You're no doubt all familiar with Miracle Monday
, the holiday celebrated universe-wide on the third Monday of May, to commemorate Superman's triumph over evil itself. There's a lesser-known Superman-related holiday, though, and one with a bit of the...opposite tone. That's right, ladies and gentlemen, April 15th shall live on in infamy as the anniversary of Superman's Day of Wrath
, commemorating the day when the Man of Steel began a three-week-long crusade to eradicate his enemies from the planet.
Superman (vol. 2) #56, Adventures of Superman #479, Action Comics (vol. 1) #666
: June 1991
: James Hudnall
: Ed Hannigan
: Willie Blyberg
Superman returns from a trip into space, and immediately foils a mugging. But when both the muggers and the muggee are afraid that he'll kill them--and when the muggers are vaporized by a "sonic blast" coinciding with Superman yelling, it begins to look like their fears are justified. Superman follows the mugging victim, straight into the "Museum of Dead Villains," where he learns about the aforementioned Day of Wrath. The museum houses macabe reminders of Superman's departed foes--Brainiac's broken spaceship, Prankster's gadgets, what's left of Metallo's body, Mr. Mxyzptlk's crystal-encased skeleton, and a host of wax dummies on loan from Mme. Tussaud's. In his rampage, Superman apparently killed everyone
from Brainiac to Maxima to Darkseid to the Joker. Even Otis
's skull is on display. When Superman leaves, he's confronted by a livid, wheelchair-bound Lois Lane. He tries his X-ray vision, to make sure she's not an elaborate android, and ends up heat-vision blasting her to death. This sort of thing continues until Jimmy Olsen kills Superman with a chunk of Kryptonite.
And then things get weird
Superman wakes up, and whaddya know, he's destroyed Metropolis.
He gets ambushed by J'onn J'onzz and Guy Gardner, who he kills, though kind of accidentally. And then the army shows up. And it's not long before Superman goes full-on Plutonian.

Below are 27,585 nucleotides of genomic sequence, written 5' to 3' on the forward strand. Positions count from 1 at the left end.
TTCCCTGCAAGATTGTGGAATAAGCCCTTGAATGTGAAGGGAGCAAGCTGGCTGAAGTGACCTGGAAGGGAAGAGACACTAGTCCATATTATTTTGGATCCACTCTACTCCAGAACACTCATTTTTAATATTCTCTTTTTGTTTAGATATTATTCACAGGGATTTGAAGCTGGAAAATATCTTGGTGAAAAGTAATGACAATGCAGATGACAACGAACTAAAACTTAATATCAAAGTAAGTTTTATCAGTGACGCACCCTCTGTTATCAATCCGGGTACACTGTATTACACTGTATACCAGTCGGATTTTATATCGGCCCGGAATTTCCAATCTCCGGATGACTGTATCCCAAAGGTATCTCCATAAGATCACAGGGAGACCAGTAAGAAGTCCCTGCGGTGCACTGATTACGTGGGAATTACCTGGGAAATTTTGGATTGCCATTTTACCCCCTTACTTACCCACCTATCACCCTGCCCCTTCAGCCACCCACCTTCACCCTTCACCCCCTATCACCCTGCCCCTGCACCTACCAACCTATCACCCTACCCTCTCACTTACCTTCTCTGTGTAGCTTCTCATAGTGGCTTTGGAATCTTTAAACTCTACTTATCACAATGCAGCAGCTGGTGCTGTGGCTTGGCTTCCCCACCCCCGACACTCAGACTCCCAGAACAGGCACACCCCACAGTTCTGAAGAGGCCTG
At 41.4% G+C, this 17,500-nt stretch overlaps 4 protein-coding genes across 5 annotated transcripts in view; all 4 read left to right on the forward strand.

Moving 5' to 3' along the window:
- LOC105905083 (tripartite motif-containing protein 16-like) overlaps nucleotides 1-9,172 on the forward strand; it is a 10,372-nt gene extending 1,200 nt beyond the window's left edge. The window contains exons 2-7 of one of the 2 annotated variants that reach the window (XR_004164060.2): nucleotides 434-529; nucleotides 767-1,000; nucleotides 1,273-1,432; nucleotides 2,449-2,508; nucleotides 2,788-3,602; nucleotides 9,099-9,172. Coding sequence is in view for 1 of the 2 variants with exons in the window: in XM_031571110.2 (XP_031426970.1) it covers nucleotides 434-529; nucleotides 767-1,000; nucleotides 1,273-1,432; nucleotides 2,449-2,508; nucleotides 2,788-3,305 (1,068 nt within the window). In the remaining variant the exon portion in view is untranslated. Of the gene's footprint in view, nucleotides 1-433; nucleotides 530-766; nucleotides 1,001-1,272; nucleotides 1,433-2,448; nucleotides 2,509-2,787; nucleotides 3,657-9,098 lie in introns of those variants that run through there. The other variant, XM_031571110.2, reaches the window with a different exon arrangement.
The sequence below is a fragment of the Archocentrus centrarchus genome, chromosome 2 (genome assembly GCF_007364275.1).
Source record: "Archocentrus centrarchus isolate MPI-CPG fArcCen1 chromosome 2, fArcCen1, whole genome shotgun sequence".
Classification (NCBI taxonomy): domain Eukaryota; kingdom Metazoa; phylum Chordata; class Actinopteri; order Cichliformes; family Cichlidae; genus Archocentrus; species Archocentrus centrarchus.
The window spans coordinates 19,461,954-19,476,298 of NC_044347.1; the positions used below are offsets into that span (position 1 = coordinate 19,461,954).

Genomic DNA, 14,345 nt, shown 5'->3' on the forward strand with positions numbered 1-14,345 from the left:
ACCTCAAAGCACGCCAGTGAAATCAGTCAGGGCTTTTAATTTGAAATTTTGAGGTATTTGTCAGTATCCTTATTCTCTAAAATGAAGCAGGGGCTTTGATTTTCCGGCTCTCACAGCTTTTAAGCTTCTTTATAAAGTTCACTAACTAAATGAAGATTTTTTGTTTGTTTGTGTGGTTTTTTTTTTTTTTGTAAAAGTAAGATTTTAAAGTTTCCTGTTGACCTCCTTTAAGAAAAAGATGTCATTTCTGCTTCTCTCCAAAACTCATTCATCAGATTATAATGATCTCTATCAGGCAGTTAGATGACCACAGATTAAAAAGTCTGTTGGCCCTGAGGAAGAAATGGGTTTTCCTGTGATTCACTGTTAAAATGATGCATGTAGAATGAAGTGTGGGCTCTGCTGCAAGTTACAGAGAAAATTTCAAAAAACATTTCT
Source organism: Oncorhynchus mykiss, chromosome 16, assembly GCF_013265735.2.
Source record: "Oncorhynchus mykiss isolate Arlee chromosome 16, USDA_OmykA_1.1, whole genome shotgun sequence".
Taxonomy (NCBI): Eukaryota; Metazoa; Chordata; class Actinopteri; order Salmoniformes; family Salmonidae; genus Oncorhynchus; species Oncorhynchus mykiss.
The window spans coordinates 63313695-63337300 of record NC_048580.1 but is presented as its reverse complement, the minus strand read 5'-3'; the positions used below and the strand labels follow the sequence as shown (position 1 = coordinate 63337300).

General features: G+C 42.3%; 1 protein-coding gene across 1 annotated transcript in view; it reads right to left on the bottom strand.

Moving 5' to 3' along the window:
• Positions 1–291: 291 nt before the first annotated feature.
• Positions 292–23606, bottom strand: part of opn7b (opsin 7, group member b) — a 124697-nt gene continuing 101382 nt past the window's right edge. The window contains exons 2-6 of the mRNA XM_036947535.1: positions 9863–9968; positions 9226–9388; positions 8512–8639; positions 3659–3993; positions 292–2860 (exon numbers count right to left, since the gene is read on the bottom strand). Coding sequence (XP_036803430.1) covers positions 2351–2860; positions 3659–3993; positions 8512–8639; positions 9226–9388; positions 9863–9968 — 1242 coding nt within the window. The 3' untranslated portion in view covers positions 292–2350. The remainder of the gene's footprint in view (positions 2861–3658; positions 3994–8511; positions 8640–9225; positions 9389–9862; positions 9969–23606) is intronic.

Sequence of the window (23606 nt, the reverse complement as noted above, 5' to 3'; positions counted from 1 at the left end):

But surely Grant Morrison's Doom Patrol will save the day, right?
The ending of the little saga reminds me of something out of a Star Trek episode, and I won't give it away entirely. These issues aren't too hard to find, and they're worth checking out.
This was definitely the trippiest Superman comic I've read since the Steve Gerber/Gene Colan "Phantom Zone" miniseries (which I may post on later, since it was a recent acquisition and is great). It's not just because of scenes and captions like the ones above, or huge full-page shots of the ruined Metropolis, though those qualify. It's because of what it does to you as a reader. I compared Superman to the Plutonian of "Irredeemable" above, and there are definite similarities--how could it be avoided? Both are stories asking "what if Superman went nuts and killed everyone?"
The big difference, and I think it's what made this story so powerful for me, is in reader identification. We the readers enter the universe of "Irredeemable" after Plutonian's heel turn. Outside of flashbacks, Plutonian is never the hero to the reader; we always identify Plutonian as the villain and the ragtag bunch of rebel heroes and villains as the protagonists. So when Tony incinerates children or commits other atrocities, we're recognizing him for the horrible person he is, and hoping that the heroes can eventually stop him.
"Red Glass" is different because it's not a Superman-analogue character. It's Superman
. And the story uses Superman's long history and the reader's familiarity with the character as an advantage. The reader already
sees Superman as a hero, knows that he would never kill, and so forth. So we assume that something's up, something's wrong, someone is manipulating Superman with a grand mind game. It doesn't hurt that Superman thinks the same thing, and we're primed to agree with him. And so we're rooting for Superman all along, to triumph and figure out what's going on. Even after we see him flash-fry Lois Lane in her wheelchair, we're rooting for Superman. Even when he accidentally kills the Martian Manhunter, we're rooting for Superman.
And when he starts taunting his enemies, bragging about his kills? Well, that's when the dissonance really hit me. That's when I finally started to see that maybe this guy who's just murdered five Justice Leaguers wasn't necessarily the hero of the story. That's where it got uncomfortable. We see superhero vs. superhero battles so often, see them turn out to be misunderstandings or pass by without lasting consequences, that I think they lose their impact. This one really, actually impacted me, and even though it seemed like something larger was clearly going on, by the end even I was wondering if I should be on Superman's side.
So, yeah, hit your back issue boxes and give "Red Glass" a shot. It's good comics.